“The rooms are monitored, so let’s say if you’re sleeping and you cover your eyes they’ll start screaming through the intercom to not cover your eyes,” Cigana said.
The guards also forced him to sing the anthem, vow loyalty to China and absorb propaganda on state TV, he said.
“If you turn away from the television during this time you are yelled at and berated,” he said. “It’s something straight out of Nineteen Eighty-Four.”
Months after his detention and deportation, Cigana’s case continues to haunt him.
A website in his name has appeared online and he said it’s designed to ruin his reputation. Purportedly created by his family to seek forgiveness on his behalf, it’s a mix of English and Chinese and talks about what a mess his life has become since “saying horrible disrespectful and insentience (sic) comments about China,” taking “photos of perverted nature” and “saying many pro-Hitler and anti African American culture.”
Cigana said his reputation has been further damaged by other postings on online chat rooms made in his name. Some of the postings are sex-related requests that he had nothing to do with.
“None of it is true,” Cigana said.
When police took him in for questioning, Cigana said his name had yet to appear in any Chinese news stories. But shortly after he left the police station the first day, he said, a photo of him taken during his interrogation as well as his passport information were already circulating on social media.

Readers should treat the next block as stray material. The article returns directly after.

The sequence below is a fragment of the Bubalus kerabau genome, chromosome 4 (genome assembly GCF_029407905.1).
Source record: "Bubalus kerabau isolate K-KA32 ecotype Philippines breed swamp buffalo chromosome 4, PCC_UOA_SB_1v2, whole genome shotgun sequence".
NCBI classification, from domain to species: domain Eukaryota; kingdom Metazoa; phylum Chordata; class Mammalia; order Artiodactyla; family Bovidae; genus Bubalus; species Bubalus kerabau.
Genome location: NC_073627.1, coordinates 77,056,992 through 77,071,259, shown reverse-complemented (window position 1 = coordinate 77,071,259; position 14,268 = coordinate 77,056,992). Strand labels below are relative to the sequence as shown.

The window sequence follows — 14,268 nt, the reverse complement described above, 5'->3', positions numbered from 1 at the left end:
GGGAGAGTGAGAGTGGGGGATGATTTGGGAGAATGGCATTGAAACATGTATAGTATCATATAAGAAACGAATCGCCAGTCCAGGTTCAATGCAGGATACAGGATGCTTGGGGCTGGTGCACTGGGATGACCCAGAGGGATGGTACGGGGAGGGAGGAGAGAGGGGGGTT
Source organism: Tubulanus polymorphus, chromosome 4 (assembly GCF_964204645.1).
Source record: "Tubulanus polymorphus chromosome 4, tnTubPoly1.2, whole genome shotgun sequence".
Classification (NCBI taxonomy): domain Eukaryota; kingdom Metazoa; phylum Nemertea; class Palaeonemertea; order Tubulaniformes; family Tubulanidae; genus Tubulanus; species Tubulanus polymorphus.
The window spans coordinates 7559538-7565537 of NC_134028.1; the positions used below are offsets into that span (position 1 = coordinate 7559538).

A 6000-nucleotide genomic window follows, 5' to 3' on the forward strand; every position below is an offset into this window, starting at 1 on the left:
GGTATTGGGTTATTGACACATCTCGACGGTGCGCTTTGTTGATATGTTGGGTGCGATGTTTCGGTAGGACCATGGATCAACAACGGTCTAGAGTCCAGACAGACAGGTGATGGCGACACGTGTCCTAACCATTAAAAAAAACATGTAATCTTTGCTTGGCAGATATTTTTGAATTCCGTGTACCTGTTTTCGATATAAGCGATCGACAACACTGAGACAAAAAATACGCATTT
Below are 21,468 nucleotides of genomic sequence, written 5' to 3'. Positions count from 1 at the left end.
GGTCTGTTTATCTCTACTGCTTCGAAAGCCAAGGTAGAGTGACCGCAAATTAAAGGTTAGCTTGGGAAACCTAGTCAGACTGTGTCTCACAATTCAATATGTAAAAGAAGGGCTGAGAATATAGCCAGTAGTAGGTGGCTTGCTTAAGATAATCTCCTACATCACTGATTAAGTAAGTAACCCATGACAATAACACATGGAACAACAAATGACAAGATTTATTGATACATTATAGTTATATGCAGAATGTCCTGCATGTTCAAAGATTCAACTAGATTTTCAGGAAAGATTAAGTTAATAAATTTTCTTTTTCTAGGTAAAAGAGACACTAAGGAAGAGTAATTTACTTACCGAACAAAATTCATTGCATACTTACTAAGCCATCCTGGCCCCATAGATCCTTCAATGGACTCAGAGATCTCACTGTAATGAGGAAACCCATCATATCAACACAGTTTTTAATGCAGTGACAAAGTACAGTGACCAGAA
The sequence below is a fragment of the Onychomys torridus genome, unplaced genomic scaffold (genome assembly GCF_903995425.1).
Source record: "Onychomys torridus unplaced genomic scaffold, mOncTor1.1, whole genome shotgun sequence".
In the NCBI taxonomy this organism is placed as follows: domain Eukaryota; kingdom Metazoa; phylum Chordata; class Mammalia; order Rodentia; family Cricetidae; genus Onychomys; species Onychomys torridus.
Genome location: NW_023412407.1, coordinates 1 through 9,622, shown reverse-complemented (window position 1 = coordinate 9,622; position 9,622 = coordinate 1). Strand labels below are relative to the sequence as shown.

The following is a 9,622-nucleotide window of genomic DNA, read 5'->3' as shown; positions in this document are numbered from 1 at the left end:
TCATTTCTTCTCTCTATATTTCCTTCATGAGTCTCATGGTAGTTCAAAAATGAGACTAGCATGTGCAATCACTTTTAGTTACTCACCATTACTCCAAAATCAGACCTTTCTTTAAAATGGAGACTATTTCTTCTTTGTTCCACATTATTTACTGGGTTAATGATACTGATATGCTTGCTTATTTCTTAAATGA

Cigana has consulted lawyers in an effort to get the website and the postings removed from the internet but he’s been told the process will be difficult and expensive.
As he hunts for work that will help him sponsor his family’s immigration to Canada, Cigana fears he will have difficulty finding any if potential employers Google his name. He’s considered changing it.
He says he “messed up.”
“Not that there’s an excuse—my wife is Chinese, my son is Chinese,” Cigana said. “I don’t hate Chinese people. I guess it was just a case of sometimes we go a little bit hard on the internet without realizing it’s not a game. You can be punished for it. It’s something that essentially ruined my life.”
Last week, a federal government official speaking on background said 200 Canadians are detained in China for a variety of alleged infractions.
Guy Saint-Jacques, Canada’s ambassador to China between 2012 and 2016, said in an interview that crowded cells with poor sanitary conditions and 24-hour lights have been reported in other cases, including by Canadians Julia and Kevin Garratt. The two were Christian aid workers who ran a coffee shop in northeastern China, near the North Korean border.
China arrested the Garratts in 2014 and accused them of spying and stealing military secrets. It took two years before both were freed.
Saint-Jacques said Canadians facing more minor charges in China, such as visa issues, don’t usually face tough conditions like those described by Cigana.
“It sounds familiar, although maybe a bit harsher,” said Saint-Jacques, comparing Cigana’s recollection to other cases he was aware of.